The Future of Literature

I came across a book with an interesting description not long ago. Desperate Times, by Nick Antinozzi proved to me once again why the future of literature lay in digital print. Nick’s story isn’t even my usual preference, but hooked by the storyline provided, I dove on in. Proof positive that a good description will get you somewhere.

Devoid of elegant prose or wordy fluff, the story quickly progressed into one I simply could not put down. Once I was nearing the finish line on the book, I began to wonder. Who wrote this book? Is this person formally educated? Where did he get his inspiration? Why isn’t this a movie?

So in my usual manner, I hunted Nick down, via Social Media of course. I located him fairly quickly by looking up the books name on Facebook. A Desperate Times fan page, complete with the book’s cover, was quickly located. I left a comment and twiddled my thumbs a bit, knowing how some of my previous responses for questions and interviews have been received. Nick quickly responded and there we began.

When did you start writing?

I have been writing for as long as I can remember. By the time I was in my mid-thirties, I had read thousands of books and armed with my trusty Starwriter, I thought I’d take a stab at writing a novel. I had no idea what I was doing, but many months later I had some 300 pages that certainly looked like a manuscript.

Like a lot of first-time writers, I thought I had just written the next Grapes of Wrath. I picked up the latest copy of Writer’s Digest and I began mailing query letters and hard copies to New York. Some weeks later, I received my first rejection letter along with my manuscript in the self-addressed, stamped envelope that I had provided on the off chance that my contact had gone out of business or moved. The manuscripts came back unopened, but the letters were kind and explained that lots of people had word processors and that there was no room at the inn.

Undaunted, I repackaged my manuscripts, wrote a fresh batch of query letters and I tried again. The postage was killing me. Still, I was sure that if someone would simply read my manuscript, they would want to represent it. One day I got the letter that every writer dreams of. An agency wrote to tell me that they saw great promise in my work and instructed me to send my novel to an editing company that specialized in work like mine. Furthermore, the editing company acted as book scouts for the major players in New York and even Hollywood. The edit would be expensive, but it was necessary.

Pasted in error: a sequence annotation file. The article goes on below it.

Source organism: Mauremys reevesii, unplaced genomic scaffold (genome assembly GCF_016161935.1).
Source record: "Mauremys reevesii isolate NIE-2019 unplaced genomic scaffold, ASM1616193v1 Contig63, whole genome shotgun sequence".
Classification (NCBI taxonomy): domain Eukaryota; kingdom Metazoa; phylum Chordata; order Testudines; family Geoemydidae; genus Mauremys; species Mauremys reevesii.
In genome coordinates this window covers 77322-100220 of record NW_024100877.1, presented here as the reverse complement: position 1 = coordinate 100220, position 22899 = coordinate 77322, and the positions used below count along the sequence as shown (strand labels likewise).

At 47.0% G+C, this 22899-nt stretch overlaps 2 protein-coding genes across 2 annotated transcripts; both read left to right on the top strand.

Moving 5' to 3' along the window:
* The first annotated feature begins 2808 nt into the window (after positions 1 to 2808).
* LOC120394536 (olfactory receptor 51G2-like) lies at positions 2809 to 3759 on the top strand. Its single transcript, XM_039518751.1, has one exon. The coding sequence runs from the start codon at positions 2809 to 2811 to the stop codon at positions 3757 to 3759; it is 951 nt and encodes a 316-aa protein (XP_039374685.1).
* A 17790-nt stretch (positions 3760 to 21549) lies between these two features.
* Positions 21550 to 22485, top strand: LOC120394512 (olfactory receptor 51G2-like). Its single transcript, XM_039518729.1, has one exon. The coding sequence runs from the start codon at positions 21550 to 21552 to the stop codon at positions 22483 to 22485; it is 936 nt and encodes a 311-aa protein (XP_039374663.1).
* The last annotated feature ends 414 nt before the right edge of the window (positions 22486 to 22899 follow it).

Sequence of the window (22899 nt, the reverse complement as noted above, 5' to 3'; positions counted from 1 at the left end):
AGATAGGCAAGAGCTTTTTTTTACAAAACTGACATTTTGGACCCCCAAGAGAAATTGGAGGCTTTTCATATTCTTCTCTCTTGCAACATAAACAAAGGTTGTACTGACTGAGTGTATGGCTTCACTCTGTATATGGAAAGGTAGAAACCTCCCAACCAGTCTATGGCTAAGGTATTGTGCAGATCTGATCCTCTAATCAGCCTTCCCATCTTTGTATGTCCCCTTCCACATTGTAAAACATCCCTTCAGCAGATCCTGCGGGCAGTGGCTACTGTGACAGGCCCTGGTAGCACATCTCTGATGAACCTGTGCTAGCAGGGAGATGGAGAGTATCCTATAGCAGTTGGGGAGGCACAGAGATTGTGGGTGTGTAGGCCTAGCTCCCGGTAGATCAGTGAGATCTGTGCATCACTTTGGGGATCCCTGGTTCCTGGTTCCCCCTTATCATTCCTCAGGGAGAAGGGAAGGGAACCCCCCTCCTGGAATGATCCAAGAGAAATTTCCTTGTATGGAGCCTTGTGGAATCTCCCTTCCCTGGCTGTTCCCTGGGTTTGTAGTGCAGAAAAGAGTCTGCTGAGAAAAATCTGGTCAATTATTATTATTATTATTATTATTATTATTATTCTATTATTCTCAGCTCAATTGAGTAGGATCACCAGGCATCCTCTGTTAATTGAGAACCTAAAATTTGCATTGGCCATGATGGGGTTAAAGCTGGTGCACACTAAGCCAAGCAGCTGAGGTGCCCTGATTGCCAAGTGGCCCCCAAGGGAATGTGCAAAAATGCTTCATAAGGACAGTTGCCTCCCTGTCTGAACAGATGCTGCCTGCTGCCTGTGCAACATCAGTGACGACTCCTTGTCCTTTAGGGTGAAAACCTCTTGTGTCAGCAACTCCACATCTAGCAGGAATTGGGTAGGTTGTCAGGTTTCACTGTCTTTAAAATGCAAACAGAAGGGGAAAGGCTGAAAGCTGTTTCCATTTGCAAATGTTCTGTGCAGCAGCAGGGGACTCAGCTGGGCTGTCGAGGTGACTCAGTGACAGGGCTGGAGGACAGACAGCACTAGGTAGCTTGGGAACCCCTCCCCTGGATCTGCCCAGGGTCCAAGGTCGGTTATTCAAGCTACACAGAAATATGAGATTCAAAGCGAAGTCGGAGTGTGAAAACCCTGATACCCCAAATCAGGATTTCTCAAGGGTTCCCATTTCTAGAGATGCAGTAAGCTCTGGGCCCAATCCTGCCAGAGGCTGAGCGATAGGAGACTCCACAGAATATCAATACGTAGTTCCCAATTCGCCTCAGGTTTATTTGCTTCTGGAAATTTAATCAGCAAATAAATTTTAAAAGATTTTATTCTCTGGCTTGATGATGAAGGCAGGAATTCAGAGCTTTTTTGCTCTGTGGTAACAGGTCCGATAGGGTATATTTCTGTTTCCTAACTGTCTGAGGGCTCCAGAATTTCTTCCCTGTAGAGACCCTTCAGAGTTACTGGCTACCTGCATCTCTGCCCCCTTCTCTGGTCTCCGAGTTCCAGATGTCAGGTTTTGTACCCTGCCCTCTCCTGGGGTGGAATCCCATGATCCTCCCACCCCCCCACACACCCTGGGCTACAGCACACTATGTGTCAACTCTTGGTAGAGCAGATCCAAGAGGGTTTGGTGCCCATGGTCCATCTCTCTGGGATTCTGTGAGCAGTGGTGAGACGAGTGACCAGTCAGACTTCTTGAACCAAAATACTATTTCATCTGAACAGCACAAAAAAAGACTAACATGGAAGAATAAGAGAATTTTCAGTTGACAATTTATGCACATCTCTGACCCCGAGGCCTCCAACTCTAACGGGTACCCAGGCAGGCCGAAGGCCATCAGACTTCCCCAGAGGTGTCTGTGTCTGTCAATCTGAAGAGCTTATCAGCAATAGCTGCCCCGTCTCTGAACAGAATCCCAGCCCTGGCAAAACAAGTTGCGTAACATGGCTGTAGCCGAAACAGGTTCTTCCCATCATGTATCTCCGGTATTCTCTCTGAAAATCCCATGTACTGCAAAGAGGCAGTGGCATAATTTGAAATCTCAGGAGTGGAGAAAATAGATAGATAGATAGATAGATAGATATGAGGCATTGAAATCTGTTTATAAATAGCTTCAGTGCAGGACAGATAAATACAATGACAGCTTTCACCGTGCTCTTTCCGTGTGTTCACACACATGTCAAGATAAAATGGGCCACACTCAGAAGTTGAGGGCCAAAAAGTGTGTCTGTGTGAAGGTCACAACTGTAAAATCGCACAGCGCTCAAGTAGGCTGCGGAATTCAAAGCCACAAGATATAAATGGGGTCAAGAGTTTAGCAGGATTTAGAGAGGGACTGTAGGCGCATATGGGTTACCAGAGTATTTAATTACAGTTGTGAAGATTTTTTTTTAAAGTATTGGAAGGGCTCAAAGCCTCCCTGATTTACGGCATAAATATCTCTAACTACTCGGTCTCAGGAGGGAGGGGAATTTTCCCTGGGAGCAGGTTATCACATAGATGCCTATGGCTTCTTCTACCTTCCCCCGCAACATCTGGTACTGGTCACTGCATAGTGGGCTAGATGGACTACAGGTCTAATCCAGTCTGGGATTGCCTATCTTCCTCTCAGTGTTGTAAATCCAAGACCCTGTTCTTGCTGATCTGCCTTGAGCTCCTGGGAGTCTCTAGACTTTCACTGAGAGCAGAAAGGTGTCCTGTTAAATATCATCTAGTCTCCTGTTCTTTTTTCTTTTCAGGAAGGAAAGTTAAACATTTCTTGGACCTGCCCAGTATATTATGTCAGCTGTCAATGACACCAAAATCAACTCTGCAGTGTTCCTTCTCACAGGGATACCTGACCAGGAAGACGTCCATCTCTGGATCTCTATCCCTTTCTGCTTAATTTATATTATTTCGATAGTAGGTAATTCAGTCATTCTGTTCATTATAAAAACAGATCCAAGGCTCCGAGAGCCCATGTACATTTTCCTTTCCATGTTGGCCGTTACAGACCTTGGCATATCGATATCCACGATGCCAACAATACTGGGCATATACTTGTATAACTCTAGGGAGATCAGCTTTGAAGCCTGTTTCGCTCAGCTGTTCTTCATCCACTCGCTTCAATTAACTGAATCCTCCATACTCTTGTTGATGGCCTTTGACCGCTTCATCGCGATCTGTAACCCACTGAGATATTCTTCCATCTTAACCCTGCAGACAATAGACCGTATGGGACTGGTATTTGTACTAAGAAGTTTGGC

I said I never went to college, that doesn’t mean I didn’t pay for it. They should have addressed the letter: Dear Sap.

I would later learn that the agency was receiving kickbacks from the editing company. I was crushed and years would pass before I began writing again. I had learned a valuable lesson and it had cost me dearly. I began reading books about writing as finally dawned upon me that I still had much to learn.

When did you first publish?

I continued to write short stories, now writing on my trusty Compaq 386. I had made the jump to digital and I had no idea how much it would someday change my life. I now had access to what seemed like an unlimited amount of information. Years passed and I continued to write and research.

A good friend asked me why I wasn’t publishing my stories on a website. Although I knew nothing of creating websites, but he patiently guided me through the process and suddenly, I was a published writer. I began churning out short stories and I began posting them on my website with just a five-minute edit. They weren’t perfect, but I was living my dream and people began to find me and the stories that I had written.

That was when I decided to take another crack at writing a novel and Desperate Times was born.